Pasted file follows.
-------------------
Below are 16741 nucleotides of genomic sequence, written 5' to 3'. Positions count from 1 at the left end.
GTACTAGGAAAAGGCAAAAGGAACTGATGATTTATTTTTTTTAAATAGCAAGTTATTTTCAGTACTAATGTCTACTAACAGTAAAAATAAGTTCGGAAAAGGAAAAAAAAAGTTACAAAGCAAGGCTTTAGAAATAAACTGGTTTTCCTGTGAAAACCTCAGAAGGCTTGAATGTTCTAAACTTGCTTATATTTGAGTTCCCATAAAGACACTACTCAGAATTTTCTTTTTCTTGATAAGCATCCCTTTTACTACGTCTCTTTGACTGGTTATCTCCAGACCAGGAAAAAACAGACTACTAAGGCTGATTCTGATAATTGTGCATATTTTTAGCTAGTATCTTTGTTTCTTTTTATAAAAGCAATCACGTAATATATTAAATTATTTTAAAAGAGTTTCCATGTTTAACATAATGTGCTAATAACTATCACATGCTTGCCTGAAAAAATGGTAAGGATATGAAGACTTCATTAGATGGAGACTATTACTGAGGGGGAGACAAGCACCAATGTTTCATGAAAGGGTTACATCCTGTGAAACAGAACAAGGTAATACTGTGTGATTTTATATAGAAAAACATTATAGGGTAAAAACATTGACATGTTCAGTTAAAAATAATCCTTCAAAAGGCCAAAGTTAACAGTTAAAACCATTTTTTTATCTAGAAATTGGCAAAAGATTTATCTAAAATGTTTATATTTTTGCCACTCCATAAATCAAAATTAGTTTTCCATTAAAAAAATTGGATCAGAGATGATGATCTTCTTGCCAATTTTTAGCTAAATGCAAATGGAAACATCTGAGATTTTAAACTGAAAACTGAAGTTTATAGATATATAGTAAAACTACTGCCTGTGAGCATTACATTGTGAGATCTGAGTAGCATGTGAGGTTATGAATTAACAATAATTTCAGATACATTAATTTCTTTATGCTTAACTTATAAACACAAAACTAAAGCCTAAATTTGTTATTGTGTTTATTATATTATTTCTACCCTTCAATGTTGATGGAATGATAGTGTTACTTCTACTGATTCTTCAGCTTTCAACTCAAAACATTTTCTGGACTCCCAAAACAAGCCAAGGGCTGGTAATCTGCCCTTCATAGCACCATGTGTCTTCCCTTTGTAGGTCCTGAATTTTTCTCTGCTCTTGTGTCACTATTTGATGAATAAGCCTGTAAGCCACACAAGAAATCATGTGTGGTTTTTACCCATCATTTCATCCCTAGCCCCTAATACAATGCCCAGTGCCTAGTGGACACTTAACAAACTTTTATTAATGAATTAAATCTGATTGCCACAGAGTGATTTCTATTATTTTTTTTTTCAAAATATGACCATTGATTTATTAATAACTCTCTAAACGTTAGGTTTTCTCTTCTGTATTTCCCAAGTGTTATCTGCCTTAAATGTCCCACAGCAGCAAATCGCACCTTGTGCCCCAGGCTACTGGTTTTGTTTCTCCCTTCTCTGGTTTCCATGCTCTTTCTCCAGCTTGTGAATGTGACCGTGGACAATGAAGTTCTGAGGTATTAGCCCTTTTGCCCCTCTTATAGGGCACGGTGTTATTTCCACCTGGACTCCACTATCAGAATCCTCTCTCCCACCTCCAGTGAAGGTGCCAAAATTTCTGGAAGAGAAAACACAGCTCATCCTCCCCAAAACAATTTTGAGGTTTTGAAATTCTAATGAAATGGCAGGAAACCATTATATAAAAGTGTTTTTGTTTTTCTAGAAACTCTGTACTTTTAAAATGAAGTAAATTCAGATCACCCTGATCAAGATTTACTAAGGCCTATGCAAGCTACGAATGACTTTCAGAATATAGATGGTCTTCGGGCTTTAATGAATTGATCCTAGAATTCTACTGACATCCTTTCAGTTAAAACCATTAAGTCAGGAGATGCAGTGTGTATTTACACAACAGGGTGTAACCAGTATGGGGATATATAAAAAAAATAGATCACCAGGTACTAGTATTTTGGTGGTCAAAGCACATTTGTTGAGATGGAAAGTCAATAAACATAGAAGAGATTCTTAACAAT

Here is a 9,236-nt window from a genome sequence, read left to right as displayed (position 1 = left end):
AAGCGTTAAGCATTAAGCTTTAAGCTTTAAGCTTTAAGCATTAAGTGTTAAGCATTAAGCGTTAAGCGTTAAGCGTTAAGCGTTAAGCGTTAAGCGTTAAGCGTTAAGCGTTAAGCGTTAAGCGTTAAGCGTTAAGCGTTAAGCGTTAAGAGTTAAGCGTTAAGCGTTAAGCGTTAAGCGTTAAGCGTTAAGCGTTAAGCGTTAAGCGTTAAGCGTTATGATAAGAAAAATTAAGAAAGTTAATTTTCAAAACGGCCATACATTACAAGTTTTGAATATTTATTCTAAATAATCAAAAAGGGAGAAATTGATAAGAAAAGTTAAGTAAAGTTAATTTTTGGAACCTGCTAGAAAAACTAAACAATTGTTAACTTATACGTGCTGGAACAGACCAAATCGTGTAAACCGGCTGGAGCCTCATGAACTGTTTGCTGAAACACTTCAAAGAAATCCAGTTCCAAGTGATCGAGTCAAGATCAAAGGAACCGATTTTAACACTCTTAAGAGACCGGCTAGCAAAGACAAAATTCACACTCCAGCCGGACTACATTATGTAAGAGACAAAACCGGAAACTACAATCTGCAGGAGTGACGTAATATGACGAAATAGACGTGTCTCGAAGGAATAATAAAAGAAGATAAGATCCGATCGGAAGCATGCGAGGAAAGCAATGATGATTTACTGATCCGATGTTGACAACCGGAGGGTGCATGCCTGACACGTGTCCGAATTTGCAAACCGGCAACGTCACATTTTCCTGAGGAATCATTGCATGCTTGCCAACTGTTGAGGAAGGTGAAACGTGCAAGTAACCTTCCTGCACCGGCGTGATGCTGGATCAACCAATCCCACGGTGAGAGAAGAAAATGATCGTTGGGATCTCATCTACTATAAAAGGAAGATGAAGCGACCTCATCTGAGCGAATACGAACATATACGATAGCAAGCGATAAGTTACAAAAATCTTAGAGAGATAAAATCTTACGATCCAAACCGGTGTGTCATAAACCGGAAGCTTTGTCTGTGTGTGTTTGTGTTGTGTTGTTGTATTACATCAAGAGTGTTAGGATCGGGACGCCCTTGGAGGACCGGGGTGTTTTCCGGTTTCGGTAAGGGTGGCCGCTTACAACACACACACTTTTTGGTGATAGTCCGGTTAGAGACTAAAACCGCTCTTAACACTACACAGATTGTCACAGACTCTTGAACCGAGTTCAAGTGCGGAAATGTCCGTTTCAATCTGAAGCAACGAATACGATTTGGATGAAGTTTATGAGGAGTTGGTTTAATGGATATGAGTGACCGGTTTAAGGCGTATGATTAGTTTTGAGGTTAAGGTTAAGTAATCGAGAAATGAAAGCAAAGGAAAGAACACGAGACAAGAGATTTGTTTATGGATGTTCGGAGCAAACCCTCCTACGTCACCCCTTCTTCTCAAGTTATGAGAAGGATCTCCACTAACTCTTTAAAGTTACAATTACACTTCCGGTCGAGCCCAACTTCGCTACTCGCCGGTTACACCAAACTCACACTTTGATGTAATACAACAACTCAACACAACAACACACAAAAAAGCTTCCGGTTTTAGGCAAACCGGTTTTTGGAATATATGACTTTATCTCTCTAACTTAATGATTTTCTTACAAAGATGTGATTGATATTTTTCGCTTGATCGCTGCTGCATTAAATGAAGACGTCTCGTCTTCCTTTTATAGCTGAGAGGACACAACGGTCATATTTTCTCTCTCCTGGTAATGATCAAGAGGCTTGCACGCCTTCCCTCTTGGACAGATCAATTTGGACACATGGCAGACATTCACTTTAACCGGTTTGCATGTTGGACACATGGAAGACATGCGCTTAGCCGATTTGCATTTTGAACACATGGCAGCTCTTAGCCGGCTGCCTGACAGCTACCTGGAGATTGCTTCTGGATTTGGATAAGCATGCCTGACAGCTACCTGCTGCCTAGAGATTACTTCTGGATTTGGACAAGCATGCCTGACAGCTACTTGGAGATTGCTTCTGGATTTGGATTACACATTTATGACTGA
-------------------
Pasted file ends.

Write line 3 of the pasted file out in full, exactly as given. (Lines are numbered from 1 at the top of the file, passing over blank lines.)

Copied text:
Here is a 9,236-nt window from a genome sequence, read left to right as displayed (position 1 = left end):